Mean EROA differences from the continuity EROA (Fig. 5C) among the 6 models were significant (p = 0.0016, ANOVA). Angle compensation alone did not adequately correct spherical model deviation from continuity EROA (Figs. 5A and 5B, bars 2 and 3 in each case; Fig. 5C, models 5 and 6 in bars 2 and 3). Smaller but persistent differences were noted for the new model without angle-correction (Fig. 5C, model 1, bar 4). However, when both L and the obtuse leaflet angle are accounted for, either using planar or combined angle correction (Fig. 5C, models 2 and 3, bars 5 and 6), the disparity with continuity EROA was small.

Use of the maximum, instead of the mean, 2-chamber jet width slightly worsened agreement with continuity EROA for models 2 and 3 (differences from continuity = −0.019 and −0.049 cm^{2} vs. +0.018 and −0.012 shown above bars 5 and 6, respectively; Fig. 5C). Model 1 improved, but only slightly (difference = 0.138 vs. 0.165 shown above bar 4; Fig. 5C).

The variation in the mean differences (continuity EROA − model EROA) across the 6 models was significant (p < 0.00001) by repeated-measures ANOVA under either Greenhouse-Geisser, Huynh-Feldt, or lower-bound corrections. Detailed ANOVA results are available in the Online Appendix.

Paired-difference analysis (Fig. 6) also showed that the mean difference between model and continuity EROA was significant for all traditional models (models 4 to 6; p ≤ 0.023) but not significant for the alternative models (models 1 to 3; p ≥ 0.15). Similarly, regression slopes differed significantly from zero for all 3 traditional models (p < 0.000001) but not for the alternative models, indicating the absence of influence of EROA magnitude on accuracy only for the alternative models, particularly models 2 and 3 that included angle correction. The correlation between model and continuity EROA for model 2 was 0.823 (Fig. 7).

### Qualitative severity classification

Traditional spherical PISA misclassified many cases as mild or moderate, despite leaflet angle correction (Table 3). The cylindrical model without angle correction moderately improved classification; however, with leaflet angle correction, classification accuracy almost matched classification of continuity EROA.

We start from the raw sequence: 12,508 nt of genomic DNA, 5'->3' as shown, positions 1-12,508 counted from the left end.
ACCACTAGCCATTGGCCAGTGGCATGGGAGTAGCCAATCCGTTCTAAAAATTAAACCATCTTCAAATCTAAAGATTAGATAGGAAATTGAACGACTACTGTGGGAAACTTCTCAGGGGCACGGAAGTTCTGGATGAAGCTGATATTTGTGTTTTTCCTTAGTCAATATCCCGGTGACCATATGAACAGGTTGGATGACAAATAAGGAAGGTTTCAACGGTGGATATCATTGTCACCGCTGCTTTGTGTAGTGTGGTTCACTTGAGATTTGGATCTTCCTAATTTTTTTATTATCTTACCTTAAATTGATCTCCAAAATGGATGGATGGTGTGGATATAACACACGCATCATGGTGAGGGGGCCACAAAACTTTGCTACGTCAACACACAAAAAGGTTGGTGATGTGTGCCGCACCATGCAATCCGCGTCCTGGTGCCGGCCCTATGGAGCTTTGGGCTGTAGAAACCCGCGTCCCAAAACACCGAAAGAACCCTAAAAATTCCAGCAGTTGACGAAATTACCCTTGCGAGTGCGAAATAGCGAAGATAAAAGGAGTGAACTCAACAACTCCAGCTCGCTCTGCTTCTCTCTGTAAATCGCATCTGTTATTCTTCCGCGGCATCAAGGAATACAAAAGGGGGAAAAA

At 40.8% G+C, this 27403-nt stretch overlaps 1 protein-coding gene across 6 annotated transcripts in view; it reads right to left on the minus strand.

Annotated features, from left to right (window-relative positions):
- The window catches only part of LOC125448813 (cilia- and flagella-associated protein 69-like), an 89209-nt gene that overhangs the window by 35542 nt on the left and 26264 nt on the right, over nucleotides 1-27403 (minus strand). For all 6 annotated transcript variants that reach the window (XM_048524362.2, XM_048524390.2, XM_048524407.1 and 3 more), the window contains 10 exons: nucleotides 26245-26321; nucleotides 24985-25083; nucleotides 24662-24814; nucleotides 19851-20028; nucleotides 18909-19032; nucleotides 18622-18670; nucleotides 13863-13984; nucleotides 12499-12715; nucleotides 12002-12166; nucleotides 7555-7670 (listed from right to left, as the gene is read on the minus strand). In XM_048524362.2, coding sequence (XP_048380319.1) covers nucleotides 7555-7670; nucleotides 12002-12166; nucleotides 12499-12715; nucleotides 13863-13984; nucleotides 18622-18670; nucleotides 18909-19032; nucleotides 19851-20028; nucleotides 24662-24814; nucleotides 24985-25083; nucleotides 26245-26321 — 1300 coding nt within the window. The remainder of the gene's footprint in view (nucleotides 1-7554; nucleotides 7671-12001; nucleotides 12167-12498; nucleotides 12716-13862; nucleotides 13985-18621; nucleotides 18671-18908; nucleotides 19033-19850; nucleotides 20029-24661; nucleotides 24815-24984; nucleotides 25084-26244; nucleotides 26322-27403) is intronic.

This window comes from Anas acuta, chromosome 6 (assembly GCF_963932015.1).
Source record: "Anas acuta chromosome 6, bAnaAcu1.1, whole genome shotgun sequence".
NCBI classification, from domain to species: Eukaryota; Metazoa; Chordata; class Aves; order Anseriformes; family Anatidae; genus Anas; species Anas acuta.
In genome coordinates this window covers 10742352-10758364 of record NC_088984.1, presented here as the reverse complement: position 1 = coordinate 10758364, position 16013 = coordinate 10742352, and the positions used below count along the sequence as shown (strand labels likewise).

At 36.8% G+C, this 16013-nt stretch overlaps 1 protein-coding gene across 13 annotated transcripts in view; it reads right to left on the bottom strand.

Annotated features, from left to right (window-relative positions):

### Theoretical predictions

With either leaflet tenting or orifice elongation, theory predicts a reduction in R (Fig. 8A). For the case of a true orifice area of 0.5 cm^{2} (severe MR), for θ = 270°, and L = 0, R will be approximately 0.76 cm instead of 1 cm. With orifice elongation also present (L > 0), R falls further. For L = 1 cm and θ = 240°, R will be approximately 0.63 cm rather than 1 cm. This reduced R results in underestimation of the EROA to approximately 0.19 cm^{2} when it is used in spherical models to calculate EROA (Fig. 8B). Even when the ISVS is spherical (L = 0), the obtuse leaflet angle results in reduced R and EROA underestimation (y-axis intersections, Figs. 8A and 8B, respectively).

Figure 9 generalizes Figure 8, top, showing percent R changes for various orifice areas from 0.2 to 0.6 cm^{2}.

### Control cases

The EROAs by traditional spherical PISA, 0.61 cm^{2}, and Doppler continuity, 0.65 cm^{2}, agreed closely (Table 4, rows 1 and 2). Mean PISA R was 1.18 cm (Table 4, row 6). Other parameters support the presence of severe MR in these cases. The correlation between the LV stroke volume (SV) by Doppler continuity and the PISA MR was 0.73.

## Discussion

### Main findings

Our principal findings were: 1) in functional MR, the traditional hemispheric ISVS model underestimated the true ISVSA, resulting in marked underestimation of the EROA; 2) an elongated ISVS model consisting of a simple cylinder flanked on both sides by spheroids having R identical to the cylinder improved EROA estimation; and 3) correction to the resulting combined ISVSA for the increased flow owing to the obtuse angle formed by tented leaflets in functional MR may be necessary to accurately estimate the EROA with either model.

### Accuracy of new model

Despite moderate case-to-case variation in quantitative accuracy of the new model (Figs. 5A and 5B), agreement of mean values with Doppler continuity was very good (Fig. 5C). Moreover, in the individual cases, the new model produced the closest quantitative estimates and best qualitative classification of severity compared with the Doppler continuity reference. This superiority obtained despite angle correction of spherical models (Fig. 5C, bars 2 and 3).